Twitter Bans Ads From Russia Today and Sputnik

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Twitter said that RT and Sputnik can stay on the platfom as regular accounts, provided they follow its rules.

Twitter on Thursday morning announced that it will ban advertising from accounts associated with Kremlin-supported news organizations Russia Today and Sputnik. 

The social media network announced the move on its public policy blog, saying that the decision was based on its investigation into the 2016 presidential election and the U.S. intelligence community's findings that the sites were part of Russia's attempts to interfere in the results.  

Twitter, along with Facebook and Google, is set to testify for the House and Senate Intelligence Committees about how Russia used it platform during the election.

The ban, which is effective immediately, applies only to those two organizations. Twitter said that RT and Sputnik can remain users on the platform as long as they adhere to Twitter's rules. 

"We did not come to this decision lightly, and are taking this step now as part of our ongoing commitment to help protect the integrity of the user experience on Twitter," the blog post reads. 

Twitter also said that it would donate the $1.9 million it is projected to have earned from RT advertising since 2011 to support external research into the use of Twitter in civic engagement and elections. That $1.9 million includes the $274,000 in U.S. advertising last year that Twitter first disclosed in late September.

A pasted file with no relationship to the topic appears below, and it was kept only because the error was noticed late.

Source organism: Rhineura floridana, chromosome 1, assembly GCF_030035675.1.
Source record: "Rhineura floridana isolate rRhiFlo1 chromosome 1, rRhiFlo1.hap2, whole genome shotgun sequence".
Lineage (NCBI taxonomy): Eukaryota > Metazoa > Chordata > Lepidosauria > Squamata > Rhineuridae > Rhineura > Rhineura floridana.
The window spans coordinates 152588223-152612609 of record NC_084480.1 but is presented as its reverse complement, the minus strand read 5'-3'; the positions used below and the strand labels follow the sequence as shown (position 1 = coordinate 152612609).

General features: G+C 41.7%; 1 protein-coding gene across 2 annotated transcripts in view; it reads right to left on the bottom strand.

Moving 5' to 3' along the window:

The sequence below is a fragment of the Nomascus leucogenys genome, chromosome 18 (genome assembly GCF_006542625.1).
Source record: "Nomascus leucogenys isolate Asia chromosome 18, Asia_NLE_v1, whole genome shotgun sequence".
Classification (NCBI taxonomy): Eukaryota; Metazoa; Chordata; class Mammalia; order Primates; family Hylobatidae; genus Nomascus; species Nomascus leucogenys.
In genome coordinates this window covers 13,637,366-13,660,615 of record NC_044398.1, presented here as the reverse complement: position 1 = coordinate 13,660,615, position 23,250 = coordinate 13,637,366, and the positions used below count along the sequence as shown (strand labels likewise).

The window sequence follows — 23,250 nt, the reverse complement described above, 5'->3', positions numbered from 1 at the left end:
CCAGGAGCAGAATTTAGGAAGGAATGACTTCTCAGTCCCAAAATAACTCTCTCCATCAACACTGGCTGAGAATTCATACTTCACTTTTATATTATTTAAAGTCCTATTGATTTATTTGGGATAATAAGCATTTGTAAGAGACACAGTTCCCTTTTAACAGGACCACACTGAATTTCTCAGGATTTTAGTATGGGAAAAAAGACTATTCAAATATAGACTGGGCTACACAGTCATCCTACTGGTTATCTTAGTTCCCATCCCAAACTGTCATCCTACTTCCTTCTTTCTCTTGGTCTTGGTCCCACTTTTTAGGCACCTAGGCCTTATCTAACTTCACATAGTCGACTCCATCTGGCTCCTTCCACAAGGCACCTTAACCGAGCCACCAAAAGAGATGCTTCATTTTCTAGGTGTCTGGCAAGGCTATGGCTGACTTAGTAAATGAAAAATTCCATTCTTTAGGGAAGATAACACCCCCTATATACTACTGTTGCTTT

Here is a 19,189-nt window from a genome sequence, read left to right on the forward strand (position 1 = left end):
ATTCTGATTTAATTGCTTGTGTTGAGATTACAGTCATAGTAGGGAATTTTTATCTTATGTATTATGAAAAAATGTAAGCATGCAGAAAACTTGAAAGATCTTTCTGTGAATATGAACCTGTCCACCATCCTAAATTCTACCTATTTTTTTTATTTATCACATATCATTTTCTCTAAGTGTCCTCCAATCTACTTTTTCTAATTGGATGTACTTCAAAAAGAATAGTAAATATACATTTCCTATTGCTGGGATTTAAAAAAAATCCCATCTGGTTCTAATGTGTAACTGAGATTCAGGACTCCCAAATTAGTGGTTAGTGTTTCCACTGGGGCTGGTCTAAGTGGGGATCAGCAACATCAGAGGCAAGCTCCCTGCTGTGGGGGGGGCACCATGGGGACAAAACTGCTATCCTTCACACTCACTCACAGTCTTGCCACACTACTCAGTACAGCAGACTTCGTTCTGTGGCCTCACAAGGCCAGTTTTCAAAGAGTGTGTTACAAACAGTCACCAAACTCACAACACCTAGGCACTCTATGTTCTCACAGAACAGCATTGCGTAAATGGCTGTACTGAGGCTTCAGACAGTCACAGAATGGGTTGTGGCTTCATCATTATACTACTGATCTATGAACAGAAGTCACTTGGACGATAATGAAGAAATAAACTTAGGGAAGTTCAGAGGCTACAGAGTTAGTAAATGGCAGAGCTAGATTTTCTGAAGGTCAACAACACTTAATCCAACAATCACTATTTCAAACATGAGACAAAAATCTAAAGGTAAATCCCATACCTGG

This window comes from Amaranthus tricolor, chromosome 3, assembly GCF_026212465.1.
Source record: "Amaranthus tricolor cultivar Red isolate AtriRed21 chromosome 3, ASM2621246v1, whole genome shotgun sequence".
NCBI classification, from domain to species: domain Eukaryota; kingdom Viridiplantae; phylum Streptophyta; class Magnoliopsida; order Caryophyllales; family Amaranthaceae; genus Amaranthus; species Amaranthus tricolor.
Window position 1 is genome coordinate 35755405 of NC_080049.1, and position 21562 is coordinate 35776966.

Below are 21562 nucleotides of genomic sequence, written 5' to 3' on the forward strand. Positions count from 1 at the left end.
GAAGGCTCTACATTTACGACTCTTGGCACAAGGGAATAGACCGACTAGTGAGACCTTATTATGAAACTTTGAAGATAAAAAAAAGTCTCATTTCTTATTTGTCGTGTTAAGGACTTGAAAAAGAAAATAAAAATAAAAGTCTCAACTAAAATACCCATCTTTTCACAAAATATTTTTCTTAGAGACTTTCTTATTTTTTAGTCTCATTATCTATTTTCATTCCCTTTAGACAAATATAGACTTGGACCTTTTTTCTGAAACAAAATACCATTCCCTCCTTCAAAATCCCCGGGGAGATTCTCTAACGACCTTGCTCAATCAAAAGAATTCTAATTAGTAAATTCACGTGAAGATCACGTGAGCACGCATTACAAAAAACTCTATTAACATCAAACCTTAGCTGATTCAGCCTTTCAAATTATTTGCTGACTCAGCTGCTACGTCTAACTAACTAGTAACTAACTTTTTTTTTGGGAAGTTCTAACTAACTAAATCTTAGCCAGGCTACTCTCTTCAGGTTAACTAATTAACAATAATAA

RT's editor-in-chief, Margarita Simonyan, responded to the ban by tweeting that Twitter had pitched RT to spend on a U.S. election ad campaign. She followed up the statement by tweeting a slide that appeared to be from a Twitter presentation. RT also published a rebuttal titled, "Revealed: How Twitter pushed RT to spend big on 2016 US election." THR has reached out to Twitter for comment.

On Friday, Russian authorities reacted angrily to Twitter's decision, promising retaliation. What specific steps will be taken is not yet clear but the rhetoric is harsh.

"We will take steps rather than discuss steps," deputy communications minister Alexei Volin was quoted as saying by TASS news agency. "We will certainly respond to any attempts of discrimination against Russian companies."

Twitter's decision can have "legal consequences" in Russia, added German Klimenko, Vladimir Putin's aide in charge of internet issues.

"We view this as another aggressive step aimed at blocking of operations of Russian television network RT as a result of pressure from some part of the U.S. establishment and secret services," Maria Zakharova, the foreign ministry's spokeswoman, was quoted as saying by RT.

"There will certainly be a response," she added.

On Wednesday, Russia's embassy in the U.S. issued a statement, calling on American authorities not to create obstacles for Russian media. Meanwhile, according to Russian media reports, local authorities are preparing retaliation measures for "persecution" of RT and Sputnik. CNN, Radio Liberty and Voice of America are reportedly on the list of "potentially undesirable media," but it isn't yet clear what steps would be taken against them. 

Last week, Twitter announced plans for a "transparency center" that would provide more public information about political ads on its platform. 

Vladimir Kozlov contributed to this report.